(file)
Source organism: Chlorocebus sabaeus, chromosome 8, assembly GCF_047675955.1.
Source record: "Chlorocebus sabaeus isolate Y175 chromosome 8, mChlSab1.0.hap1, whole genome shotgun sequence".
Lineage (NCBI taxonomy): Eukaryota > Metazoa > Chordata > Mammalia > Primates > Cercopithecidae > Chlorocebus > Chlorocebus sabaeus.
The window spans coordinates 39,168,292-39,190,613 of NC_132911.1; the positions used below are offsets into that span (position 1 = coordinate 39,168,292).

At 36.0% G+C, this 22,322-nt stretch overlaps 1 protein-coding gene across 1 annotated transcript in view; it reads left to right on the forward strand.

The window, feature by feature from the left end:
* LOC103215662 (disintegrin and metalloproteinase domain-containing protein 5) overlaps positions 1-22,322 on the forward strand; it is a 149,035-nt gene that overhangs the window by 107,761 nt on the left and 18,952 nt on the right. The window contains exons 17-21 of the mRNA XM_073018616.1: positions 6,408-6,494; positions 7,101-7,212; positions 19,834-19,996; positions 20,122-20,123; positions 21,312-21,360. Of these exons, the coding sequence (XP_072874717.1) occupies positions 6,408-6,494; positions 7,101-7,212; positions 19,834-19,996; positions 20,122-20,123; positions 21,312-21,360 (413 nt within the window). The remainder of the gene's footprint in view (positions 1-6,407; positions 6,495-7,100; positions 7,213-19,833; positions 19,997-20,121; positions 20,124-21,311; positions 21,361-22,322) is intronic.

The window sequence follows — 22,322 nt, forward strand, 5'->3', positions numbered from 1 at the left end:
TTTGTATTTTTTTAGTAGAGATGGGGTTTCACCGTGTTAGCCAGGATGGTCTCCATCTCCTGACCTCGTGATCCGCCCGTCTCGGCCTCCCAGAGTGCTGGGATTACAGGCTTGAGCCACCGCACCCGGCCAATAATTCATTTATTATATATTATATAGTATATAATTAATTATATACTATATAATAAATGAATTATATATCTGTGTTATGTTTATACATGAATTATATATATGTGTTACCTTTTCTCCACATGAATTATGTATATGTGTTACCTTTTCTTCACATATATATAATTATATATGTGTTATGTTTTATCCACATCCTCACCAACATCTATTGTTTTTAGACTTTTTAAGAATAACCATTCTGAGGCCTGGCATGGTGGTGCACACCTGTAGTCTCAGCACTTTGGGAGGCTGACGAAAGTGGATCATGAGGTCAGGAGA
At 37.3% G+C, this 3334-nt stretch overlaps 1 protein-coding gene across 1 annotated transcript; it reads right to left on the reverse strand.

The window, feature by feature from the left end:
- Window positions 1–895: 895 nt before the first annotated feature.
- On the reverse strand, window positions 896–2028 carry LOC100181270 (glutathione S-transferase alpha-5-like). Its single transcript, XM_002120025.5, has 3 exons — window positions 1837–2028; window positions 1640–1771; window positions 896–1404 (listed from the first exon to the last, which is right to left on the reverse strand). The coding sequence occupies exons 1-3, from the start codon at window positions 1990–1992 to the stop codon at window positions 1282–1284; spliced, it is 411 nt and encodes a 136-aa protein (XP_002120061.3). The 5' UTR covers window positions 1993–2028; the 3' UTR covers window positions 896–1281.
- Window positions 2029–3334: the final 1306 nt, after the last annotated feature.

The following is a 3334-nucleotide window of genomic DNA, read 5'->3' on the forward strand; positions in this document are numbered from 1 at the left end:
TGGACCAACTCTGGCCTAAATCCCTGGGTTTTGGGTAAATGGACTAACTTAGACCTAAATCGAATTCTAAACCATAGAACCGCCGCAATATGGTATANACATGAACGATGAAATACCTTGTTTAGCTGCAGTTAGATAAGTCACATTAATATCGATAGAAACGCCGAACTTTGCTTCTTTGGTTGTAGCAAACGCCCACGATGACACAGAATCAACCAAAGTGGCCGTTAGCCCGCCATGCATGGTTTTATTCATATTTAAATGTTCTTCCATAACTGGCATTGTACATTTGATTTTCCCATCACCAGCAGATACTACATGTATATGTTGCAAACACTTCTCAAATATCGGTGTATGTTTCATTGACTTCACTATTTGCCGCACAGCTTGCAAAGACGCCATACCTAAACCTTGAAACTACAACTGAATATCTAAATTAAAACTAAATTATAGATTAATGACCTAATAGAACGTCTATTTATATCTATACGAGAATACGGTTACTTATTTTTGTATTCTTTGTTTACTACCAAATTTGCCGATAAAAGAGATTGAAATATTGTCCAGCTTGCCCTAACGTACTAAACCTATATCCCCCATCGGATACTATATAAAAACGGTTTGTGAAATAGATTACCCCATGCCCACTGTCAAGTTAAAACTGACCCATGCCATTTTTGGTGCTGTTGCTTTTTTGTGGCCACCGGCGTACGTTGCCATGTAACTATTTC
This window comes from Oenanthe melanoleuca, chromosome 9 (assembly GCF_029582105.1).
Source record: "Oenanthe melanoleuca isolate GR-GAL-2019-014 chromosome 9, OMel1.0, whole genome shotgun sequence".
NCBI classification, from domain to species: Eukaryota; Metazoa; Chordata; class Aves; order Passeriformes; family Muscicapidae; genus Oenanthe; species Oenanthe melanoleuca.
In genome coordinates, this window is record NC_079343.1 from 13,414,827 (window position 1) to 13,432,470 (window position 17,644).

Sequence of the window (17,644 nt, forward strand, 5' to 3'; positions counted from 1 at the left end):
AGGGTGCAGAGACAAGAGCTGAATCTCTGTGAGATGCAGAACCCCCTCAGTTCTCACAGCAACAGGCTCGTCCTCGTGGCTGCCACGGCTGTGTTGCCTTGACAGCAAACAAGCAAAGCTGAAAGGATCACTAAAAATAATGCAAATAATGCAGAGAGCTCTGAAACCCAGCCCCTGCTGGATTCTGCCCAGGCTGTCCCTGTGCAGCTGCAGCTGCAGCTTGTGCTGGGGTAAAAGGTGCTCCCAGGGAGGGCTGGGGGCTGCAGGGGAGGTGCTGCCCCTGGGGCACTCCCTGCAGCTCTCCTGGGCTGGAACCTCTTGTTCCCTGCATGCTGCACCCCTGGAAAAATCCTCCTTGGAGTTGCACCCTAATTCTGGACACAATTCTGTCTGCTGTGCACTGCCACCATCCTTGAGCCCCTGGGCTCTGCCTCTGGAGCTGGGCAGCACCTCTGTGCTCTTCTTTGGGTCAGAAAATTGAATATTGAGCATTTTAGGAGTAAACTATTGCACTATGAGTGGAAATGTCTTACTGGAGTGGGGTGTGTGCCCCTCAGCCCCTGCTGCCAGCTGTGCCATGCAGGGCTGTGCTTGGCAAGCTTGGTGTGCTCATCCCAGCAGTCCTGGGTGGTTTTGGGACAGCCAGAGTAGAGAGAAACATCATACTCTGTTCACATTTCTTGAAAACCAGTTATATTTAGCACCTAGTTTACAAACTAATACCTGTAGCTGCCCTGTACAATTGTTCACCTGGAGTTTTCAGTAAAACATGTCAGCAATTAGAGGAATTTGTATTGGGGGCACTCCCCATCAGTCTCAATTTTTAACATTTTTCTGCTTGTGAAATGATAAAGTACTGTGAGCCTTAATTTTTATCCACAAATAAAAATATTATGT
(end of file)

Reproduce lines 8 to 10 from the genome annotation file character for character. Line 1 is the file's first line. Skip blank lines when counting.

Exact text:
The window sequence follows — 22,322 nt, forward strand, 5'->3', positions numbered from 1 at the left end:
TTTGTATTTTTTTAGTAGAGATGGGGTTTCACCGTGTTAGCCAGGATGGTCTCCATCTCCTGACCTCGTGATCCGCCCGTCTCGGCCTCCCAGAGTGCTGGGATTACAGGCTTGAGCCACCGCACCCGGCCAATAATTCATTTATTATATATTATATAGTATATAATTAATTATATACTATATAATAAATGAATTATATATCTGTGTTATGTTTATACATGAATTATATATATGTGTTACCTTTTCTCCACATGAATTATGTATATGTGTTACCTTTTCTTCACATATATATAATTATATATGTGTTATGTTTTATCCACATCCTCACCAACATCTATTGTTTTTAGACTTTTTAAGAATAACCATTCTGAGGCCTGGCATGGTGGTGCACACCTGTAGTCTCAGCACTTTGGGAGGCTGACGAAAGTGGATCATGAGGTCAGGAGA
At 37.3% G+C, this 3334-nt stretch overlaps 1 protein-coding gene across 1 annotated transcript; it reads right to left on the reverse strand.